Art would likely have to lean more to the Maple Story methodology than Age of Conan, but that’s only a problem if the visuals are more important than gameplay. (Everyone will have to make their own call on that, but I think smart art direction and fun game design can more than compensate for lack of DirectX10 shader support. I say this as a professional artist, though it pains my interior aspiring masterpiece creator: smart art direction with smart game design, even with low overhead art budgets, can make games a lot better than trying to duplicate Pixar’s efforts on a machine that can eat Crysis for lunch.)
Yes, this is all a rather thinly veiled swipe at the ultimately shallow experience that modern MMO design has become, since I really do think that it could be stripped down to make a modern DIKU MMO for handhelds. This is still something that I’ve mused about for a bit, though, beyond using it as a vehicle for poking at PC MMO design. There really should be a market for handheld MMOs. DIKU MMO games have proven profitable and popular, for better or worse. (Speaking of profitable, a handheld MMO would almost certainly have to go the Guild Wars monetization route, if for no other reason than the expectations of console gamers.) Taking the handheld market by storm would be a logical step in the evolution of the beast.
…and it scares me to think that I would actually probably sink easily that many hours into a well crafted Harvest Moon MMO or the like on the DS. The concessions that would be made to make it work on a DS may well prove to be boons to those of us who want to play, but have fractured schedules, and who don’t feel like shelling out a subscription fee. It’s also an opportunity to pull the art budget and “bling” back out of the equation, and focus on solid gameplay. That’s appealing.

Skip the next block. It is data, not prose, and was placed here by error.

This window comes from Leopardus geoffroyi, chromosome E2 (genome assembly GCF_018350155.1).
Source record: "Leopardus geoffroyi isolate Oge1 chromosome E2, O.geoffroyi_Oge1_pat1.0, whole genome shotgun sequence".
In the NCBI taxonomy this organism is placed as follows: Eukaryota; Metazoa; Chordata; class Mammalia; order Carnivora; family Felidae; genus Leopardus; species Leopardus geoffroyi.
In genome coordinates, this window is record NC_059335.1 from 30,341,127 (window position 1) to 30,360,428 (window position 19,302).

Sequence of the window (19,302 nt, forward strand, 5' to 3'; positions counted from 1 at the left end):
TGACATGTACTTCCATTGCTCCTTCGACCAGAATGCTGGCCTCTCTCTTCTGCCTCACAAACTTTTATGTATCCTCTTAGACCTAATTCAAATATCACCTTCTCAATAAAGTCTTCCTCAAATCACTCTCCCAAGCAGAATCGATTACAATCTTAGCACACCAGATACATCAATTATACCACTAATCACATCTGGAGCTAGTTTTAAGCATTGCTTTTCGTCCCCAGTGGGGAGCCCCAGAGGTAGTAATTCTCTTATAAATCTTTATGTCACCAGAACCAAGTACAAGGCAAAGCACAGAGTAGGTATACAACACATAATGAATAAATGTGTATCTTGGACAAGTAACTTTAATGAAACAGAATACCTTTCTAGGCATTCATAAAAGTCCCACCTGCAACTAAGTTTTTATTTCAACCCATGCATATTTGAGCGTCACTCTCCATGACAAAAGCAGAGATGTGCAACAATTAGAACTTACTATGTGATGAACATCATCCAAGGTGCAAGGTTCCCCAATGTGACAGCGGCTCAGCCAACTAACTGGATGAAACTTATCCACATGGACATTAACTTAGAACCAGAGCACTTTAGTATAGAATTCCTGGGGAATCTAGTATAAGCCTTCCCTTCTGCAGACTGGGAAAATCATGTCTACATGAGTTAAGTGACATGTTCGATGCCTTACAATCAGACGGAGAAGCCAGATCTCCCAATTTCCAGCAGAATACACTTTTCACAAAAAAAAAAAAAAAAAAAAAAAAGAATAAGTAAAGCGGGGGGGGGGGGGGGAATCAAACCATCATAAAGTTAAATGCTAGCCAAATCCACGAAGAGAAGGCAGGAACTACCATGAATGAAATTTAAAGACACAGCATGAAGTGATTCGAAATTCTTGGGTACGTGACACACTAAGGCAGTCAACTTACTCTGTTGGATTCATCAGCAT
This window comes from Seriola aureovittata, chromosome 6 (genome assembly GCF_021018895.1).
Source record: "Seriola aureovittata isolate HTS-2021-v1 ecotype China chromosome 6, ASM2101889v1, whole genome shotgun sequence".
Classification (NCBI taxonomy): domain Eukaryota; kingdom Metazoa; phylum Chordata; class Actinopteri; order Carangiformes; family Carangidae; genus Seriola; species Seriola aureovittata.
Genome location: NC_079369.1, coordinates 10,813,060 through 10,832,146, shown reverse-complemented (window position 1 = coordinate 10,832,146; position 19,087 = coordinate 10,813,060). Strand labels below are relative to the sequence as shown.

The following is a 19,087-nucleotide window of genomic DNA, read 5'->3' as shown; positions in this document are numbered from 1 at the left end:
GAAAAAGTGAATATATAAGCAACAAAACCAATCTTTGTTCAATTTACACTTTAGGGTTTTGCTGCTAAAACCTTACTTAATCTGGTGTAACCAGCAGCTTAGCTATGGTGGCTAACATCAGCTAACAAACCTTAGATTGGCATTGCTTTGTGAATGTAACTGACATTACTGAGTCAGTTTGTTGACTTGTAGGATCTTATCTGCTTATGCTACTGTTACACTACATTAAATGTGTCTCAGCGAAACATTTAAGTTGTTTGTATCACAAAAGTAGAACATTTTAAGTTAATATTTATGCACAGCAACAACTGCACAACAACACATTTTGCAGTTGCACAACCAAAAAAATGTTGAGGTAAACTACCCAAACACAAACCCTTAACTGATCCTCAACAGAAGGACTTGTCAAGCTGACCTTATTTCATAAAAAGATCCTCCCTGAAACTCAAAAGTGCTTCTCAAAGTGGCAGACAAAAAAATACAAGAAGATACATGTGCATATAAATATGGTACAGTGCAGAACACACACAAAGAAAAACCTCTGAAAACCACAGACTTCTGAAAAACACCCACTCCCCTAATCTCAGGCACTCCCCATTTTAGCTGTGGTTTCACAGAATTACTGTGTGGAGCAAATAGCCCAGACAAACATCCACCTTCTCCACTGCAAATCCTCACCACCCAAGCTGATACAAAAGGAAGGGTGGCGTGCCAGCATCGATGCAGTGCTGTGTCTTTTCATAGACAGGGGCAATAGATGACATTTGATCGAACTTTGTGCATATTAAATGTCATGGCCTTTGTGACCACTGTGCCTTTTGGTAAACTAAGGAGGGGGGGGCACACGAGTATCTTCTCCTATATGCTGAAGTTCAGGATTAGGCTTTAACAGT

(I wanted to work Animal Crossing in there somewhere, but I’m tired, and I’ll just mention it in passing as another “social” game that works via the wireless system. The technology is largely there, it just needs to be pulled together and smartly utilized.)
Saylah asked a while back for browser-based control over some elements of PC MMOs. There really are a lot of “modules” of modern MMO design that could be compartmentalized into handheld machines and/or internet browser access. Can an entire MMO really be that far behind? It need not be inane to the level of Progress Quest or even RuneScape, either. (Though the latter has enjoyed significant financial success for a “nonAAA” MMO.)
Consoles are a bit more of a beast to program for and go through the hardware distribution channels, so we’re not likely to see the sort of indie revolution that I’m hoping for on the PC front, but a smart dev with a bit of experience, smart design and lucky timing could really sweep the floor in the handheld market.
I do think the technology will be there before the funding or the willpower, but as business history is wont to illustrate, the first to put down roots in a new niche will often set the tone for those who follow, and make a lot of money doing so. As much as I’d like to see MMO design evolve in the PC sphere, perhaps the handheld market is ready (or almost ready) to pick up where the PC should have left off years ago. (And this time, get it right.)